Where to end quarter round?? - Page 2 - Woodworking Talk - Woodworkers Forum
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post #21 of 25 Old 12-04-2010, 05:18 AM
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Originally Posted by rrbrown View Post
See that might be true in Sweden where you said they don't use shoe often. Here in the US shoe is used for both practical and aesthetic reasons. It also is done on a regular basis by professional trim carpenters. It is preferred to put the flooring under the base if possible (at least by me) but it don't work that way most of the time. In new construction it may work out more often. Sometimes it depends on how the job is run, who gets there first etc. In theory doors should go in over the flooring because you have to cut the jambs most of the time anyway. However the doors usually go in first and then the base using spacer blocks to allow for carpet and or flooring. Tile and wood flooring usually end up with a gap either under and/or between the base and flooring, Shoe is added to finish that area off. Builders don't like allot of workers trampling all over there new carpet and wood flooring if they don't have to.
Good thing about this forum is to learn new things. Procedures that might be obvious to you are done differently in other parts of the world. Not to say that one way is better than the other and aestetics is all a matter of preference and what you are used to.
What I meant to say in my remark was that if I hade done a job in that way it would have been considered as scamp work and my abilities as a carpenter would be questioned. If you do it it is a natural thing. Funny thing with cultural differences
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post #22 of 25 Old 12-04-2010, 05:33 AM
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Originally Posted by Longknife View Post
Good thing about this forum is to learn new things. Procedures that might be obvious to you are done differently in other parts of the world. Not to say that one way is better than the other and aestetics is all a matter of preference and what you are used to.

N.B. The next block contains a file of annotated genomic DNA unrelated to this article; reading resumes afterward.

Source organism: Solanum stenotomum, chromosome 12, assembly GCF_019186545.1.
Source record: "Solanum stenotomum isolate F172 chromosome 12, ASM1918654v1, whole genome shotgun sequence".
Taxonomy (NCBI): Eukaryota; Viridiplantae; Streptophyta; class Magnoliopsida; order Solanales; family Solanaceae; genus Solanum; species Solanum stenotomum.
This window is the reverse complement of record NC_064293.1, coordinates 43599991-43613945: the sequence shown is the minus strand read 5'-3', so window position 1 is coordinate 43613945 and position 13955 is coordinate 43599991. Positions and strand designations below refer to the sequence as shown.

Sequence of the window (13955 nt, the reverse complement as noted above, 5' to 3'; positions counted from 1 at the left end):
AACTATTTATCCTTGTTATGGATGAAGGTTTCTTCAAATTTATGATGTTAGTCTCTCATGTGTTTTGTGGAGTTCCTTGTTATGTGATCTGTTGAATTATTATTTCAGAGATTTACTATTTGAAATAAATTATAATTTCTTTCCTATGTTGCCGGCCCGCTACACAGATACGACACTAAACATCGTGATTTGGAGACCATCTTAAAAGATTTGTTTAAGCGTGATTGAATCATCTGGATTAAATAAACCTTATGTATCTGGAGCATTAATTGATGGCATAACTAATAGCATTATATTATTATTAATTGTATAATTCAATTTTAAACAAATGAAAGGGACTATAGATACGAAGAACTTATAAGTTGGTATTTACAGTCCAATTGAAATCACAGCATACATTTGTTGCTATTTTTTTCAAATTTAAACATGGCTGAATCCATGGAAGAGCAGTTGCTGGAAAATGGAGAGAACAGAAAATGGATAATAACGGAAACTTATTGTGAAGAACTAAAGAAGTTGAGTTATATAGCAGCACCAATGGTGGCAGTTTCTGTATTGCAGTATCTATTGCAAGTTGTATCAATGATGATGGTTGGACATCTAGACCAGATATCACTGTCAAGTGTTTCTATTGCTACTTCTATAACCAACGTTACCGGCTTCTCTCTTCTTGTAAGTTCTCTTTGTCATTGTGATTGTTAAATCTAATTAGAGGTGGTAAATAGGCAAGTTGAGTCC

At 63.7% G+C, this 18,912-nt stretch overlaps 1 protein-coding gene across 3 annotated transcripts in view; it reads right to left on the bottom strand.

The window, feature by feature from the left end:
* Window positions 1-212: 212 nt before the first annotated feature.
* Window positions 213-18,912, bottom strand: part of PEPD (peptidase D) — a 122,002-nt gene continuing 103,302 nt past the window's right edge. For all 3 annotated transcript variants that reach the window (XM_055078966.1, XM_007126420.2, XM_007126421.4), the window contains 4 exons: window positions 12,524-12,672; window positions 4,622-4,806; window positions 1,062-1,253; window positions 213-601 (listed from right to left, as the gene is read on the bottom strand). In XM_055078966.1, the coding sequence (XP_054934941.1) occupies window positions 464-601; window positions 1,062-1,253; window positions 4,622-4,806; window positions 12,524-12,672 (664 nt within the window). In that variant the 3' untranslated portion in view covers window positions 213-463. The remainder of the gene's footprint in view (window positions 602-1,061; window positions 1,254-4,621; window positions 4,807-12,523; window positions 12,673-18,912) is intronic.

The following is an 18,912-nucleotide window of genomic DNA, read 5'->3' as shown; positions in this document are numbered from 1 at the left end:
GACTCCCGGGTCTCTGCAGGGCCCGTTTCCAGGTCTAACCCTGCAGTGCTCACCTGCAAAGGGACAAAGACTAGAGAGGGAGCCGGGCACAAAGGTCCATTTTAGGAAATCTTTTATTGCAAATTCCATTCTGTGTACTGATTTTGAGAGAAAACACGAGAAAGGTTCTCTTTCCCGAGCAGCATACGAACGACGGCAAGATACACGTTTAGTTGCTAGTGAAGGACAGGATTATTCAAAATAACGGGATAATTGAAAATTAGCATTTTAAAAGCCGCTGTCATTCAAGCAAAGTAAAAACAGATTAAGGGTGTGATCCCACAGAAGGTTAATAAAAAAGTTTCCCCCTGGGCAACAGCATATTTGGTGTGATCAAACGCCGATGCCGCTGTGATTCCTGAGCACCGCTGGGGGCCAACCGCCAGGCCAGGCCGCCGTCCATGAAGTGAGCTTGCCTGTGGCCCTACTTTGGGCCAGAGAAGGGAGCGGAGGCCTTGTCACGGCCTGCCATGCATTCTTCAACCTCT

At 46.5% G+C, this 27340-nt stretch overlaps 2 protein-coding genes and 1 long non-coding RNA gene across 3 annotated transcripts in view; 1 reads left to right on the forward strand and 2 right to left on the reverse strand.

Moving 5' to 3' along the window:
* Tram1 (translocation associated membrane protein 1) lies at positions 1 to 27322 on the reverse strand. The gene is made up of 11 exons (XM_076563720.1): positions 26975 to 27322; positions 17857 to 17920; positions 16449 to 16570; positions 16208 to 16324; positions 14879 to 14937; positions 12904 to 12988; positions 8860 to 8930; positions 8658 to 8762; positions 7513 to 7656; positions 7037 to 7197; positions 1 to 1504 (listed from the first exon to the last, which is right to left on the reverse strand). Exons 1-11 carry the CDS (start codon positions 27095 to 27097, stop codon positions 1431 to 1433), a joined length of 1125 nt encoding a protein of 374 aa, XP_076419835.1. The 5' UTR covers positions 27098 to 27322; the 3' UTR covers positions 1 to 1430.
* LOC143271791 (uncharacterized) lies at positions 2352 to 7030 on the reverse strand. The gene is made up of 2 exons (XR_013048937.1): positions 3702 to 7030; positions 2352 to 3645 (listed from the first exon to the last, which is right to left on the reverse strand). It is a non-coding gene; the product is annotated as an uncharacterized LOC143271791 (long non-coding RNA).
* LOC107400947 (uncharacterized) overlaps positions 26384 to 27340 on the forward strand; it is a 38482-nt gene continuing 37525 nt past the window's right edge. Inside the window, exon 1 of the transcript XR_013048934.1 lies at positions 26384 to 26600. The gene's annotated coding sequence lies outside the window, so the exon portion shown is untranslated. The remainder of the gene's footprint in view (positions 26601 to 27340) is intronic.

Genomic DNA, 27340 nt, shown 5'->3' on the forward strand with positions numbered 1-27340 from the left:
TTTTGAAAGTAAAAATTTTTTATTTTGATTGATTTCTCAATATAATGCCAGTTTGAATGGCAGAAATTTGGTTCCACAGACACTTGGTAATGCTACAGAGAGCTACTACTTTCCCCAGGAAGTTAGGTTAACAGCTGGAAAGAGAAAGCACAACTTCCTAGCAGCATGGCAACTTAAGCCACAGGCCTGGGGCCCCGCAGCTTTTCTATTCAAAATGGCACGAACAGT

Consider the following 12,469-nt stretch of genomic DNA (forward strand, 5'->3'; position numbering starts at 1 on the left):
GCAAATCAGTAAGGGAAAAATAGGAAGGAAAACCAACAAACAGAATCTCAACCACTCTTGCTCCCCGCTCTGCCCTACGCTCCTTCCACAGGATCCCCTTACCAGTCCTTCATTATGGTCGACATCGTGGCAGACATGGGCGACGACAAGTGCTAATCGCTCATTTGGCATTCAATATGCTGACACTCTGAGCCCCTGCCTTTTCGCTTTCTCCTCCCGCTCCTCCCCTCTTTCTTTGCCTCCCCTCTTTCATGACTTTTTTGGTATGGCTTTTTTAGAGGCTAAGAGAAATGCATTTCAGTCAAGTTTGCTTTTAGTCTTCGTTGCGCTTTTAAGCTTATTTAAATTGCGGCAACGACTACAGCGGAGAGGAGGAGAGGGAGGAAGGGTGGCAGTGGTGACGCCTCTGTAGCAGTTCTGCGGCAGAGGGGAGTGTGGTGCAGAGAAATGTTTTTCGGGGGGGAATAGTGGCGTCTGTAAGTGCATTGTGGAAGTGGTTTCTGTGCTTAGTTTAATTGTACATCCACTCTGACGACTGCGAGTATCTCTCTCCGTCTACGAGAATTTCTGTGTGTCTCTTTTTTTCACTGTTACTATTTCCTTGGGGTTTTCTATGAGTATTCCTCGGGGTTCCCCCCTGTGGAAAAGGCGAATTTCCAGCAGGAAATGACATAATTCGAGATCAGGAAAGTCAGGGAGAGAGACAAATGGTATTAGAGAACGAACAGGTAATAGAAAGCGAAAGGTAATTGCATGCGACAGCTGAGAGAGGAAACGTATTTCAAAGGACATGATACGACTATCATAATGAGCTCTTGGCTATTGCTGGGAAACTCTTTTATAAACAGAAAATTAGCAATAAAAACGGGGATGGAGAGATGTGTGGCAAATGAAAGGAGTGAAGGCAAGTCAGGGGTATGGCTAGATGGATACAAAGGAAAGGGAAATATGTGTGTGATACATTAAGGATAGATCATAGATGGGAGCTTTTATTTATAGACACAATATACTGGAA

What I meant to say in my remark was that if I hade done a job in that way it would have been considered as scamp work and my abilities as a carpenter would be questioned. If you do it it is a natural thing. Funny thing with cultural differences
Cultural differences make for interesting differences. I don't think it's an "all the cases" type of application. I've done installations where base shoe wasn't specified, or needed. Then, there are those times when it's a necessity. It really boils down to the aesthetics.

In an installation that requires new flooring, leaving the base moulding, and installing all the new floor under it seems counterproductive. I've never seen it done that way. Of course that doesn't mean it isn't done that way.










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post #23 of 25 Old 12-04-2010, 06:54 AM
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I think the advent of laminate flooring in the States has really popularized shoe moulding. It is quick and easy to lay the floor and pop down some quarter round. Our home store industry markets the two together. I have pulled base up at times before puting the floor down and used no shoe moulding and I have done it the quick way. Just depends on what is expected.

Roger from the Great Horicon Swamp
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post #24 of 25 Old 12-04-2010, 07:23 AM
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As mentioned, just do a return pc.

Couple examples;









We work on turn of the century homes. Most base is 8" tall and all have several profiles.
Once you do a few rooms with this type of build-up you can handle just about anything.


Last edited by Shamus; 12-04-2010 at 08:10 AM.
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post #25 of 25 Old 12-04-2010, 12:02 PM
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That's some good illustrations Shamus.

Here is one for you, years back I had a fellow who wanted shoe mold in a bedroom that was going to get carpet. Strange fellow but that is what he wanted so we held it off the floor 1/2 inch like the rest of the base.

http://www.diychatroom.com/
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